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The Future of Design is Generative

Recently, our design team visited Autodesk’s Advanced Manufacturing Facility in Birmingham to take part in a generative design workshop. It was an event arranged by Autodesk to demonstrate the capabilities of their generative design software and offering a hands-on opportunity to explore the software’s functionality.

What is generative design?

Generative design is a process for creating a wide range of design concepts using an algorithm that can generate a range of forms that fulfil specific parameters. The process begins by the design engineer inputting the required constraints; such as load, material and manufacturing methods. The system can then generate a wide range of possible solutions to the problem that will meet all the parameters and relay them to the user. The design engineer can look through all the outcomes and compare the data and forms of each design, before deciding which concept to develop further. This process usually creates interesting and complex forms that mimics shapes found in nature.

The generative design process can sound similar to topology optimisation; however, the two processes are different. Topology optimisation requires an existing part, the design engineer then specifies constraints and loads. The system shows where any un-needed material is, which can then be removed. With generative design, the design engineer specifies the problem, constraints and loads, and the system produces a variety of parts that can solve the problem.

What are the benefits of using generative design?

Generative design can allow a design engineer to explore a huge variety of design concepts very quickly, with data to be sure that each solution will work. This can help to reduce the development time and cost of a part and help the design team to reach a solution as quickly as possible. Generative design can also create forms that may never have been considered by the design engineer and find unique and innovative solutions to problems.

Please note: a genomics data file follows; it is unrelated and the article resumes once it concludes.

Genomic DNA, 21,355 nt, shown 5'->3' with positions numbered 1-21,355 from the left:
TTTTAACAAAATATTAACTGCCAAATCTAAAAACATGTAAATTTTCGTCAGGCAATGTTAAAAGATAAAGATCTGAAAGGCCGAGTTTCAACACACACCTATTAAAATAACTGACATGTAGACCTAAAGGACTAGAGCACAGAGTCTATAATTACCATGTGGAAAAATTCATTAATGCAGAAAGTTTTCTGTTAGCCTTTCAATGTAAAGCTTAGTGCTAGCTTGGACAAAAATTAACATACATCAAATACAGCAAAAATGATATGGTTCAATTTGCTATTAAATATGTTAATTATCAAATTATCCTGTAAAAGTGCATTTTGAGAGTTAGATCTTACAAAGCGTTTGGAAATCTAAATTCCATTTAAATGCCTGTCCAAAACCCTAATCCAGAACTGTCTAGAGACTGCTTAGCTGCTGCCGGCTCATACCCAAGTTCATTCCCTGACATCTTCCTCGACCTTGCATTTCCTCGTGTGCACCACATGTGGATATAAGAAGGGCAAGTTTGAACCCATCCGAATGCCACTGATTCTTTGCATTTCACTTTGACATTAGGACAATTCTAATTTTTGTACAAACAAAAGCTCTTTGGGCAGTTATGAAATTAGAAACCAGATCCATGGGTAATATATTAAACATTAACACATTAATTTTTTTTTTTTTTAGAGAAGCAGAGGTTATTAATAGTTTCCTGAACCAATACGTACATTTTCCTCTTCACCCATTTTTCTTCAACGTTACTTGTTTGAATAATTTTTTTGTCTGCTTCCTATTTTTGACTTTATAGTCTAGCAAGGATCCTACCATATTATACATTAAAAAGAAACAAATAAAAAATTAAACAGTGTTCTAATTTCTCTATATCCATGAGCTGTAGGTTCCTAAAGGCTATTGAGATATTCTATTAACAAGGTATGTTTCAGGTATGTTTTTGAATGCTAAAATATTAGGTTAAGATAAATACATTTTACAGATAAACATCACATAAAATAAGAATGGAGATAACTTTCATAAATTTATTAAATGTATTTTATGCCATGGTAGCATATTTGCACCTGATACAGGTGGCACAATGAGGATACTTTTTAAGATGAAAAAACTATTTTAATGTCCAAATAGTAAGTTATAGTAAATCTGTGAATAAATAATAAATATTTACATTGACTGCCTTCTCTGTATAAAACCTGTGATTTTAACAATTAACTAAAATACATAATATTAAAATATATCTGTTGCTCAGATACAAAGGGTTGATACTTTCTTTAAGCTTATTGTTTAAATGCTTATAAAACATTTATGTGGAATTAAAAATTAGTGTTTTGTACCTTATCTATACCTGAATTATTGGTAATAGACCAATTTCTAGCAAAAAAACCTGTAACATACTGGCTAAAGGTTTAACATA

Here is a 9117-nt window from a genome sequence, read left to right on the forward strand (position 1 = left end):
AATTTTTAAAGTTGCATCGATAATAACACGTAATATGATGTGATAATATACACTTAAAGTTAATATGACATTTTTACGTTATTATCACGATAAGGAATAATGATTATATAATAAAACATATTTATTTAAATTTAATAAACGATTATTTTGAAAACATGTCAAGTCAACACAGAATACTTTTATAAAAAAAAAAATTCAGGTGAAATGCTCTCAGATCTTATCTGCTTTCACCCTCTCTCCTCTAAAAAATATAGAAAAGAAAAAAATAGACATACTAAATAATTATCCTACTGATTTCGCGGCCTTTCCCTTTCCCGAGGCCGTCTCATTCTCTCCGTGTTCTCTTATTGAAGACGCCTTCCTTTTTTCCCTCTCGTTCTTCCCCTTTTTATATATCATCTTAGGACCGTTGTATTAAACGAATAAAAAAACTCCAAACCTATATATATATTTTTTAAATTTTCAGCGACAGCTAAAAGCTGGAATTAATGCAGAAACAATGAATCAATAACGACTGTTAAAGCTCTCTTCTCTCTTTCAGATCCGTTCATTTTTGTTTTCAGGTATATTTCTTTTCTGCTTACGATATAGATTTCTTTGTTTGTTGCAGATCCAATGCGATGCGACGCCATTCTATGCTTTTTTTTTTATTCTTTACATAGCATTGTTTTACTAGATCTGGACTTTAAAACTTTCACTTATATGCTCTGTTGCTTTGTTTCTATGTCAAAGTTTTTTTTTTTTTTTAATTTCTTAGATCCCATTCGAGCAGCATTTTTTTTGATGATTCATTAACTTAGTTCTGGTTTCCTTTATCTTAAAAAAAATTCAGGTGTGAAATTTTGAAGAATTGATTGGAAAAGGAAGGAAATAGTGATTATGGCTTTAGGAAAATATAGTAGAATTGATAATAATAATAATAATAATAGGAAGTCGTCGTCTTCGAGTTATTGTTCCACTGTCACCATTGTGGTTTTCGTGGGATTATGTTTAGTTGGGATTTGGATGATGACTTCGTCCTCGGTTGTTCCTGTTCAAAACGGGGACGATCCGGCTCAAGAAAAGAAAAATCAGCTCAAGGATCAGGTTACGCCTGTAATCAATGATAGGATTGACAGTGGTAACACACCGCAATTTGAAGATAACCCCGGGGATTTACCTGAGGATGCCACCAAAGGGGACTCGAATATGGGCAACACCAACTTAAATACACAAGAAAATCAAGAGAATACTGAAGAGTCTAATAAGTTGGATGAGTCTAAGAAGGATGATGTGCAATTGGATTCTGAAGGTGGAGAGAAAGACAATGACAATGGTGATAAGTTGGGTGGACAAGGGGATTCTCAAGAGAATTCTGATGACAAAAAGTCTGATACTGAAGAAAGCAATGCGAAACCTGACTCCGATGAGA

This technology has a range of use-cases; however, it is probably best suited to automotive, aerospace and industrial applications. This is because of the complexity of the parts and related difficulties of manufacture. Most of these parts need to be produced using processes such as additive manufacturing (AM) or CNC milling, which are well suited for batch manufacture. As AM develops, we are likely to see this process become more widely used as a method of manufacture and therefore, its likely that generative design tools may become more applicable in different markets.

Case Studies

As part of the workshop, we had the opportunity to use the software and create our own generatively designed parts. The first project was based on a brief created by GE for a GrabCAD competition in 2013. GE released a bracket from a jet engine that they wanted to redesign so that it could be produced using AM in order to reduce weight.

We took the key dimensions from the brief and created CAD model that outlined the parameters of the bracket. We then imported that into the generative software and specified all of the forces that the part will undertake and specified the fixed points, the forces, the manufacturing method and the material that the will be used. We then ran the program and waited. We were given 16 different solutions to the problem, all of which were manufacturable and displayed all the required data including the mass of the part and the factor of safety. We explored which part would be the most suitable for our application and exported it. The form of the bracket looked very organic and fluid and completely different to the original part. It would have been extremely difficult to create a part like this without using generative design and would likely be very time-consuming.

The second case study was a bracket that could hold up a shelf. We went through the same process as outlined above and the outcome was an extremely interesting and organic structure. The generative design software created 24 separate solutions for this part that we were able to go through and decide which best fitted our application. We decided on the concept that you can see below.



As with the other case study, we didn’t want to just finish there, so we decided to create some render images of how the part could look in context. We used Fusion 360’s rendering capabilities to create a range of images that show what the part may look like if we manufactured it.


Generative design has huge potential to change the workflow of a design engineer and we are really excited to see how the technology develops and what applications it could be used for. It requires thinking completely differently when approaching a problem, but it allows for the creations of unique and organic structures that would be almost unachievable with traditional modelling methods. We would like to thank Autodesk for hosting us and allowing us to learn about this exciting technology and we’re excited to use it more in future.